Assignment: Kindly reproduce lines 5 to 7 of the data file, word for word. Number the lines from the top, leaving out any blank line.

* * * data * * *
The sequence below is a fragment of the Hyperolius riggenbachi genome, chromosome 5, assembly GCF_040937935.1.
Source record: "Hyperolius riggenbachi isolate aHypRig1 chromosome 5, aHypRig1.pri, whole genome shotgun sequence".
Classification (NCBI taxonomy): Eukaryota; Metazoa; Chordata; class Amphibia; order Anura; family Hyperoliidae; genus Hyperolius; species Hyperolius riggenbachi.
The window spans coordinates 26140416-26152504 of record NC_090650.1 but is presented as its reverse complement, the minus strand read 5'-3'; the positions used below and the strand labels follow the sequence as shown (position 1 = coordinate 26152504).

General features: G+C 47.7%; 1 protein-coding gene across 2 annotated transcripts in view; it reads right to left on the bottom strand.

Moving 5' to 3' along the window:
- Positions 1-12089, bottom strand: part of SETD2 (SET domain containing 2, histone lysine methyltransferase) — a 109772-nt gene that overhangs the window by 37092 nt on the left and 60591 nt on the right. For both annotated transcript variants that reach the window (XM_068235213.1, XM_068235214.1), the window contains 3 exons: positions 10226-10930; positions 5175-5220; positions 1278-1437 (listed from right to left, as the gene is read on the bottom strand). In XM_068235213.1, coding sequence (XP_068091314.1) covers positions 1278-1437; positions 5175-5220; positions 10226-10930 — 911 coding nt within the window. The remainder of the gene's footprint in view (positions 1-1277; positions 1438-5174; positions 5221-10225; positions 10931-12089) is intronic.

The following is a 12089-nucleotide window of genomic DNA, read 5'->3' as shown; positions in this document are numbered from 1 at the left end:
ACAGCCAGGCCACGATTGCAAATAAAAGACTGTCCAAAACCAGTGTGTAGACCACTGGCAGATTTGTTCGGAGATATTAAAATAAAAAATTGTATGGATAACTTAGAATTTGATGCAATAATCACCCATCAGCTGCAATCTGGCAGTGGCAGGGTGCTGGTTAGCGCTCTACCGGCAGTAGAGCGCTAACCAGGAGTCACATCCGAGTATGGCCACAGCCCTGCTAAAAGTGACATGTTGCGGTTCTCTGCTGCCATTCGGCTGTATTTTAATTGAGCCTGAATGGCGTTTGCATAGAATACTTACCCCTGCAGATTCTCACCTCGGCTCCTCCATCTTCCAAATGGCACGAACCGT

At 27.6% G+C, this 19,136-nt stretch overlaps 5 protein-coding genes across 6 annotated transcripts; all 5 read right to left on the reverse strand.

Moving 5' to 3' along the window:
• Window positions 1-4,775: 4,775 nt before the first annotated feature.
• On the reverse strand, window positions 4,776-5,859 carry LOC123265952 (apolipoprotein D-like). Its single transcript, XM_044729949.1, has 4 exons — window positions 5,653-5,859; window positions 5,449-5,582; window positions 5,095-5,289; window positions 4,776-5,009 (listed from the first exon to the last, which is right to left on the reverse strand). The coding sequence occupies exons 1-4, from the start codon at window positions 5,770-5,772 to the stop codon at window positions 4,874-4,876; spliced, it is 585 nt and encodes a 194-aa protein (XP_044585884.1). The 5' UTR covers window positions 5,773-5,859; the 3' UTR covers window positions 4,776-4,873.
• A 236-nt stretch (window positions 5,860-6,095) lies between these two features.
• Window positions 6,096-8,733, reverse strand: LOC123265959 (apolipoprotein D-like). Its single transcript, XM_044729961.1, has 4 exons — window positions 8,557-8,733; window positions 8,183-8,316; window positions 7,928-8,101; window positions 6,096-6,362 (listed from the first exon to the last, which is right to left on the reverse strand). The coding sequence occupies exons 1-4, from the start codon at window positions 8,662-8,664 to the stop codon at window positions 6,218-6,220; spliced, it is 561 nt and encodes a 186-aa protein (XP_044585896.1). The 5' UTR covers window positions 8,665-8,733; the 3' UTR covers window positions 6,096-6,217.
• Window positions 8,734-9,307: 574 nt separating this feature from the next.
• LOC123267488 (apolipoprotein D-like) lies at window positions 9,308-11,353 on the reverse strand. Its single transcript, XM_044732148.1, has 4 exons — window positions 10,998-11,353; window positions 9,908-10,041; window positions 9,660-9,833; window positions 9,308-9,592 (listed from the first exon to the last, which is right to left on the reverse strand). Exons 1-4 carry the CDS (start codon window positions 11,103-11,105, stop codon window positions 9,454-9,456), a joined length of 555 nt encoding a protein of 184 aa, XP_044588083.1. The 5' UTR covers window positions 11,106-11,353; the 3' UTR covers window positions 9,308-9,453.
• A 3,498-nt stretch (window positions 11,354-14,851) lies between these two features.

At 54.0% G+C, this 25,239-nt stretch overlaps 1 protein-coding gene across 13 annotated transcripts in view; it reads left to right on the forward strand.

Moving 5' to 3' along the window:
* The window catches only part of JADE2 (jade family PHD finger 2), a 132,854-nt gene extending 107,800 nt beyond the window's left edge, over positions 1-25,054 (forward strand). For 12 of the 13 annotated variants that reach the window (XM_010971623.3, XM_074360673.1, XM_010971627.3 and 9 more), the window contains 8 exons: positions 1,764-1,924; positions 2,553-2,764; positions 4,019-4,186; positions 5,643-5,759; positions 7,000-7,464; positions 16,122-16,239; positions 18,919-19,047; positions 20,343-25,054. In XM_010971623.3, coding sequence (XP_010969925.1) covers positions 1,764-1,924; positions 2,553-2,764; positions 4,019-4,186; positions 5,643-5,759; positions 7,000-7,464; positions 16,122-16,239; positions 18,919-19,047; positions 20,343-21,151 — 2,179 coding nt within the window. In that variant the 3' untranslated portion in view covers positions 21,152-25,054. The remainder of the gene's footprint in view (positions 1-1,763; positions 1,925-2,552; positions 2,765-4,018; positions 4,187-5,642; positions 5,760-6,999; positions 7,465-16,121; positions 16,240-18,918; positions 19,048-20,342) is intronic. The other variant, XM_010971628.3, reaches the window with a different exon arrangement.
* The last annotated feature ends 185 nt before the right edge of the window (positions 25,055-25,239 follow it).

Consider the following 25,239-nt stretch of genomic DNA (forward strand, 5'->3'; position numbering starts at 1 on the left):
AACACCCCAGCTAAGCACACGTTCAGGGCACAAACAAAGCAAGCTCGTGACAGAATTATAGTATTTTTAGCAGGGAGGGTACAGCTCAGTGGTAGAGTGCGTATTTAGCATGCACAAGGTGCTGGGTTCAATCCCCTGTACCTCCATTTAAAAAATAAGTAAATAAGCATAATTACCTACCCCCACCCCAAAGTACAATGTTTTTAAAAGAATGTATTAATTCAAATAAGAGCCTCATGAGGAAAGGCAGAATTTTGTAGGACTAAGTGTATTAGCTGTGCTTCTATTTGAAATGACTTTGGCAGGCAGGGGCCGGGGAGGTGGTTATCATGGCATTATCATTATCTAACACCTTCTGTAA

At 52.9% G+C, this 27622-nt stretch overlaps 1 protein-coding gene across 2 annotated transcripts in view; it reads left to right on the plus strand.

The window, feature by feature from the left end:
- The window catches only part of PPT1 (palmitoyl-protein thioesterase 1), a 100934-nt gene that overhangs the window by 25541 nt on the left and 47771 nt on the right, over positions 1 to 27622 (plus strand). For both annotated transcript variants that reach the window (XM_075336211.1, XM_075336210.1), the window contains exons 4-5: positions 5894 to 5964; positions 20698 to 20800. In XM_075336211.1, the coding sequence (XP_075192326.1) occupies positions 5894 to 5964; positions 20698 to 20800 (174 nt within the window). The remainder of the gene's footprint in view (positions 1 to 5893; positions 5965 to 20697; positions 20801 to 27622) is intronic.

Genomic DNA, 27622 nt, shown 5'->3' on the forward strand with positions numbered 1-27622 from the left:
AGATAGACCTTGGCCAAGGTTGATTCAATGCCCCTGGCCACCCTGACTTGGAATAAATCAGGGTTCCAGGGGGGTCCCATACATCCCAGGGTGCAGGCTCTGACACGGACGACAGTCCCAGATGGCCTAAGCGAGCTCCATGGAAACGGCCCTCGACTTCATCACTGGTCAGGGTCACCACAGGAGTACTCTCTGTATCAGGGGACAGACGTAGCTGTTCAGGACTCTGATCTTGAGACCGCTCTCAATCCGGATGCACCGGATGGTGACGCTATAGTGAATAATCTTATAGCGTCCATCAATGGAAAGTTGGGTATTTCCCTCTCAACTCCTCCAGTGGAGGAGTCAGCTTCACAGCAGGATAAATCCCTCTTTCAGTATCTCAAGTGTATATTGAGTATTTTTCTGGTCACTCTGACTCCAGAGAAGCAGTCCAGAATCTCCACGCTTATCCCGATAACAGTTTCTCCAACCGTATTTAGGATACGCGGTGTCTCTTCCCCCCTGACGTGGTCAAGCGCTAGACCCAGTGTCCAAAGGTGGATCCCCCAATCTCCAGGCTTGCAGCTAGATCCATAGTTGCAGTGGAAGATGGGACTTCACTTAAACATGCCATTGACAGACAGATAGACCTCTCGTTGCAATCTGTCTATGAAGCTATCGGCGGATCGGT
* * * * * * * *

General features: G+C 47.7%; 1 protein-coding gene across 2 annotated transcripts in view; it reads right to left on the bottom strand.

Moving 5' to 3' along the window:
- Positions 1-12089, bottom strand: part of SETD2 (SET domain containing 2, histone lysine methyltransferase) — a 109772-nt gene that overhangs the window by 37092 nt on the left and 60591 nt on the right. For both annotated transcript variants that reach the window (XM_068235213.1, XM_068235214.1), the window contains 3 exons: positions 10226-10930; positions 5175-5220; positions 1278-1437 (listed from right to left, as the gene is read on the bottom strand). In XM_068235213.1, coding sequence (XP_068091314.1) covers positions 1278-1437; positions 5175-5220; positions 10226-10930 — 911 coding nt within the window. The remainder of the gene's footprint in view (positions 1-1277; positions 1438-5174; positions 5221-10225; positions 10931-12089) is intronic.